Past Is Not Prologue For Gates

Team Infidel

Forum Spin Doctor
The Hill
November 16, 2006
Pg. 1

By Elana Schor
Senate Democrats could find themselves walking a fine line as the chamber takes up Defense Secretary nominee Robert Gates, weighing the value of regime change at the Pentagon after six stormy years of Secretary Donald Rumsfeld against their new position of power as an incoming majority.
The dozen sitting Democrats who voted against Gates when he took over as CIA director in 1991 face a particular challenge as they re-examine old allegations about Gates’s role in intelligence-gathering during the Iran-Contra affair. Several CIA colleagues came forward then to charge Gates with twisting intelligence to fit the White House agenda, criticism that had derailed an earlier Gates bid to head the agency.
The Senate’s Democratic majority ended up confirming Gates in 1991, with eight members who are still serving voting yes — including new Senate Majority Leader Harry Reid (D-Nev.).
Yet, those 12 Democratic votes against Gates in 1991 appear to set little precedent for Senate Democrats ready to replace Rumsfeld’s combative and closed leadership style with Gates, a former member of the independent Iraq Study Group that will soon weigh in on the Iraq war policy.
The first senator to reveal that he would reverse an old vote against Gates was Joseph Biden Jr. (D-Del.), who told ABC’s “This Week” on Sunday that a desire to change course in Iraq would overcome his former skepticism about Iran-Contra.
“To put it very, very bluntly, as long as he’s not there, Rumsfeld is there,” Biden said.
Another Democrat who had opposed Gates’s CIA bid, Sen. Max Baucus (Mont.), then attributed his vote to unanswered questions about Gates’s politicization of intelligence, a charge reminiscent of some war critics’ view that the Bush administration “cherry-picked” intelligence to justify invading Iraq.
“In the spirit of moving along,” Baucus said on Monday, he would likely support Gates this time around. “Gates is certainly qualified.”
Sen. Jay Rockefeller (D-W.Va.), who will take over the Intelligence Committee next year, gave a floor speech against Gates in 1991. Rockefeller said in a statement last week, however, that choosing Gates to head Defense “may signal that [Bush] is searching for a realistic and pragmatic approach in Iraq and the war on terror.”
Other Democrats set to become committee chairmen in January voiced discontent 15 years ago over Gates’s role in sharing intelligence with Saddam Hussein during Iraq’s 1980s war with Iran, including Sens. Edward Kennedy (Mass.) and Tom Harkin (Iowa). Seven other sitting Democrats voted against Gates then: Jeff Bingaman (N.M.), John Kerry (Mass.), Frank Lautenberg (N.J.), Kent Conrad (N.D.), Chris Dodd (Conn.), Carl Levin (Mich.), and Paul Sarbanes (Md.). Sen. Jim Jeffords (I-Vt.), who, like Sarbanes, is retiring this year, also voted against Gates.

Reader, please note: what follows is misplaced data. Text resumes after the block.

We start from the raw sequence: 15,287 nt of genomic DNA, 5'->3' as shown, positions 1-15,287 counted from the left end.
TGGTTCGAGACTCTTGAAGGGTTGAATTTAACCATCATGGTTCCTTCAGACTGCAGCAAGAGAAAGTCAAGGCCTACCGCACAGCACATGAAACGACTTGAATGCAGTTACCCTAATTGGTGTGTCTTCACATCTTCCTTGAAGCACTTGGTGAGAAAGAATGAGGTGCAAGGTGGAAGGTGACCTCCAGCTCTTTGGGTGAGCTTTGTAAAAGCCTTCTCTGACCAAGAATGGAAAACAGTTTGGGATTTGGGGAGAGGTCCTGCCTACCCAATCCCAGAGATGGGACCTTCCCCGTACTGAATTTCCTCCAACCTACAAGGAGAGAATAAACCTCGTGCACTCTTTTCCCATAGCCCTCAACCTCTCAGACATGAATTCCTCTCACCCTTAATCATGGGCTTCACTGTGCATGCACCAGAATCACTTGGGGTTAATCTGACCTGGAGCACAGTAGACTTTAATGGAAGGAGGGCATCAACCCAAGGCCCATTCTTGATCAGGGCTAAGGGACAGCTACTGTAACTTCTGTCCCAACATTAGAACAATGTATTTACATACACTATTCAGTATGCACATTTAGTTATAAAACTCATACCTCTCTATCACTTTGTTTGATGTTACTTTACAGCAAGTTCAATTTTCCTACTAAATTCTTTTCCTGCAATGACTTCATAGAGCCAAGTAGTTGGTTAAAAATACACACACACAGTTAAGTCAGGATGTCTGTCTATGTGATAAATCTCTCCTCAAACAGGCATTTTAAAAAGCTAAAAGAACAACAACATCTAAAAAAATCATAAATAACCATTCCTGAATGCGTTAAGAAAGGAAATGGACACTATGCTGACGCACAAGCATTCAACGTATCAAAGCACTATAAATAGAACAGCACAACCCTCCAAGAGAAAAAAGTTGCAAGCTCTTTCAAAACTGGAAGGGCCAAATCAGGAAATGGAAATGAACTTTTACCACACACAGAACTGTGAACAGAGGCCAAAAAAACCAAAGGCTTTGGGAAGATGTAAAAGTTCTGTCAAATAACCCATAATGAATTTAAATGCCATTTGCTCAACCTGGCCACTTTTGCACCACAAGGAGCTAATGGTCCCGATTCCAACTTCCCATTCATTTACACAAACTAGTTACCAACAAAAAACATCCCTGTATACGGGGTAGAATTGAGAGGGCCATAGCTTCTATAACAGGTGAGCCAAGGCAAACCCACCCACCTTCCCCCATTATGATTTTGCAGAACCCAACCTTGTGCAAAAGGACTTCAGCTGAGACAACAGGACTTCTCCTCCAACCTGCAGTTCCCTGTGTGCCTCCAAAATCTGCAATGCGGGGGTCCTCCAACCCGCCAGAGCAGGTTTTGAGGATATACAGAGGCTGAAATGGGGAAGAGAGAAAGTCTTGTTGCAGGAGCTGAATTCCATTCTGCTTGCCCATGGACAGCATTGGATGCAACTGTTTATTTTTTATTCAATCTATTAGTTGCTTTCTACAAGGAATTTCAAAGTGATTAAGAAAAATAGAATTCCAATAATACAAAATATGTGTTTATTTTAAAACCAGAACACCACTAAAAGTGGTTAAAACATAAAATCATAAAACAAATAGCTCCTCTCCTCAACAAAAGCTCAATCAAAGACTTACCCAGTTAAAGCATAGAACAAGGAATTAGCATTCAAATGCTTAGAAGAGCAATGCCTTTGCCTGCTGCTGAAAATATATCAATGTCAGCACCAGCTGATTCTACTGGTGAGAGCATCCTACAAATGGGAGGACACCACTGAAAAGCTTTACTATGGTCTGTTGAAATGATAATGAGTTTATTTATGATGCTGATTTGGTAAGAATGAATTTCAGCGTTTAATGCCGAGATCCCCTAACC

Levin will take over the Armed Services Committee next year, but he is not likely to gavel in any Gates hearings. Levin and current Armed Services Chairman John Warner (R-Va.) are planning to start the confirmation process when the Senate returns from Thanksgiving recess and complete it as soon as possible.
What is unclear is whether Democratic senators will view their past votes on Gates as a precedent; the caucus’s unified effort to effect positive change in Iraq and begin a phased redeployment of troops is certain to play into the debate. Reid, who voted to install Gates at the CIA in 1991, said at a Christian Science Monitor breakfast yesterday that he welcomes a swift process.
“There is some urgency in our minds to move this along as quickly as possible,” said Reid, who noted that Gates’s ties to Iran-Contra did concern him. “I certainly want to get rid of Rumsfeld, sooner rather than later.”
Levin has said that he will re-examine Gates impartially, adding this week that “the last 15 years are more important to me [than Iran-Contra]. … I’ll give him a fresh, fair hearing.”
Democrats are conscious of the need to thoroughly examine Gates before sending him to replace Rumsfeld, who had become a symbol of the Bush administration’s Iraq missteps for members of both parties. Sen. Charles Schumer (N.Y.), Democrats’ new third-ranking leader, was in the House during Gates’s last confirmation vote but cautioned that Democrats “do not want to do anything dilatory.”
Democrats will be asking, “Does he have an independent mind?” Schumer said.
Reid and Schumer addressed several other future goals at the Monitor breakfast. Senate Democratic leaders are considering legislation to establish criminal penalties for election fraud and manipulation, a response to widespread reports last week that Democratic voters were targeted with late-night robo-calls and efforts to mislead them away from the polls.
Reid also hinted that the outside fundraising groups that have become pivotal to Democratic campaign operations would be scrutinized by the Democratic majority.
“We’re going to have to take a real close look at 527s,” Reid said.